Twenty years ago, everyone had a telephone connected to the outside world by a copper wire. Monthly bills were divided into charges for long distance and local calls. Now we pay for the speed of our data streaming. Yesterday’s telecoms are gone and a similar transition is happening in the energy space.
In the near future, consumers will not be paying per electron consumed; they will be paying utilities for infrastructure maintenance and energy services. Utilities are exploring new business models and diversifying their revenue streams by charging for services that extend beyond traditional electron delivery.
At the same time, utilities must also develop a foundational technology strategy to enable seamless interaction with consumers who are embracing the transformational promise of distributed energy resources (DER). DER growth challenges utilities, as they are now responsible for both managing power coming onto the grid while maintaining a reliable and stable network which may require limiting DERs.
Utility demand response programs are a great example of an energy service that is applying new generations of artificial intelligence to manage loads available for time shifting such as heating and cooling loads, electric vehicle charging stations, swimming pool pumps, and smart appliances. Innovative utilities are working to improve grid efficiency through new offerings such as employing smarter devices piloted by enlightened consumers who are interested in improving their lifestyle, helping the environment and reducing their energy bills.
Generation, transmission, and distribution are all being affected by the fundamental changes taking place in the utility industry. Consumer demand is leading the development of new ways to buy and use power. New software technology will need to be deployed within a utility to support the digital transformation that is giving rise to the era of customer enablement.
Defining customer enablement
As consumers turn their homes into miniature power plants they are transformed into “prosumers,” a breed of enabled producers/consumers who understand the concepts and financial incentives behind smart inverters, energy storage, and EV charging stations. Putting power generation in the hands of the people has released the genie from the traditional utility business bottle.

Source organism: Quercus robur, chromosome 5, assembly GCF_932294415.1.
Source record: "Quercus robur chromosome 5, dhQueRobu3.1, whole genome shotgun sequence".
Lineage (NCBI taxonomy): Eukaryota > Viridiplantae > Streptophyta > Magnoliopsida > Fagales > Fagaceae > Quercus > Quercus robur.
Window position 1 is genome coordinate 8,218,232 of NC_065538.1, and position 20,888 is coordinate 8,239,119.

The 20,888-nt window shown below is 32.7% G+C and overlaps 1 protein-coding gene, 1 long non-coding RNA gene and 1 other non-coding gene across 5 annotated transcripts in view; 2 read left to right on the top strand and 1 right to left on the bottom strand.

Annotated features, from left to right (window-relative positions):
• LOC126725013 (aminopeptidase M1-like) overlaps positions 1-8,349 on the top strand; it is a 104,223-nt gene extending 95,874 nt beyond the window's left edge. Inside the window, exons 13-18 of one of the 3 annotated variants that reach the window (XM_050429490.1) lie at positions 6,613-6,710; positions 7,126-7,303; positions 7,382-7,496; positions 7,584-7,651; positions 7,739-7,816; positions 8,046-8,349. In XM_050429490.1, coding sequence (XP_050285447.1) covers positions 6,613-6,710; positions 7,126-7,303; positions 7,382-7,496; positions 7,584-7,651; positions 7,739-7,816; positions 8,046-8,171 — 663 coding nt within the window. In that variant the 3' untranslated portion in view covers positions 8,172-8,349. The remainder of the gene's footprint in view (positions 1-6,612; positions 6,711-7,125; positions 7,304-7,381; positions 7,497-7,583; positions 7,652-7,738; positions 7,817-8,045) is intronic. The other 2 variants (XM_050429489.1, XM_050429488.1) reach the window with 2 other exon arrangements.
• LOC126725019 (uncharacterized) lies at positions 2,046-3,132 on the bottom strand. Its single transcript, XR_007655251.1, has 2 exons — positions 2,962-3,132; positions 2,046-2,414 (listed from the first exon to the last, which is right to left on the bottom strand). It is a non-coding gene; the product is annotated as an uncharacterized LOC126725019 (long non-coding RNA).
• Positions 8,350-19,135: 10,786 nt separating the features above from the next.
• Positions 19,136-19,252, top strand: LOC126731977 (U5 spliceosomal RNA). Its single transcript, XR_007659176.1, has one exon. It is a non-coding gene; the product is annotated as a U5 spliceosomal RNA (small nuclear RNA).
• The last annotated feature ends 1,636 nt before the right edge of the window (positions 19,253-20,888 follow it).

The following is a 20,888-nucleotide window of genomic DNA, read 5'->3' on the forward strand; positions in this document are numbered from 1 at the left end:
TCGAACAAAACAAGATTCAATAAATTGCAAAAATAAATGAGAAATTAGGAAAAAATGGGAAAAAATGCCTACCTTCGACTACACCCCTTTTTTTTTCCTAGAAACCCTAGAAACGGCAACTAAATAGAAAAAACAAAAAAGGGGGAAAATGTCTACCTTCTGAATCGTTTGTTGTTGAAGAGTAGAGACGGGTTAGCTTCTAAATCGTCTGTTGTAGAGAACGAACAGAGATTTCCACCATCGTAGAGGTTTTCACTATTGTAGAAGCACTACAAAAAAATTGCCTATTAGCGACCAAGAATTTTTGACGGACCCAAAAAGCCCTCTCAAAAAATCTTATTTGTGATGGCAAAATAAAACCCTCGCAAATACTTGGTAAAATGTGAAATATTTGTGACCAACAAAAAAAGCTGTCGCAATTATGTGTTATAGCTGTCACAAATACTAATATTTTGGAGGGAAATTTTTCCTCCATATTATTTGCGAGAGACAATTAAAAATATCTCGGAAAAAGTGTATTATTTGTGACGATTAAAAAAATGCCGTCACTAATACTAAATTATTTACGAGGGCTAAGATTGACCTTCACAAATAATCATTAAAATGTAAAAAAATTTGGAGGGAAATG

“DER are typically owned by consumers not the utilities,” says Zack Derich, a senior product manager for Siemens. “The relationship with the utility that most people have is getting a bill in the mail and paying it. Changing that relationship is a new challenge for the utilities.”
As more consumers invest in DER, visibility and management control becomes a vital concern for the utilities. The digital technology used for facilitating the fundamental shift in the utility/consumer paradigm is just emerging, with leaders, such as Siemens, offering tailored solutions based on the utilities specific needs.
Ken Geisler, vice president of strategy and solutions for Siemens says, “With the right technology in place, you can intelligently manage two way flows on the lines while providing consumer enablement functionality. You’re building a flexible platform the utilities can build services on well into the future.”
Why customer enablement is important to utilities
In areas of the country with a high level of solar penetration, which includes California and especially Hawaii, grid operators are already wrestling with “Duck Curves” and “Nessie Curves” — colored lines on the load graph showing it rising in the morning, plummeting in the afternoon as solar arrays flood the grid with power, then rapidly shooting up as the sun sets and solar is no longer available.
CAISO Duck Curve
HECO Nessie Curve
New Jersey has been a quiet and early leader in solar with more than a gigawatt of installed capacity. The pace of adding DER in the Garden State has amped up as commercial operators are taking advantage of affordable land in the southern half of the state and building solar farms, which adds an exponential impact to the effects of homeowners installing PV on their roofs. DER is rapidly expanding across the U.S. motivating all utilities to develop strong digital technology strategies to address new operational challenges.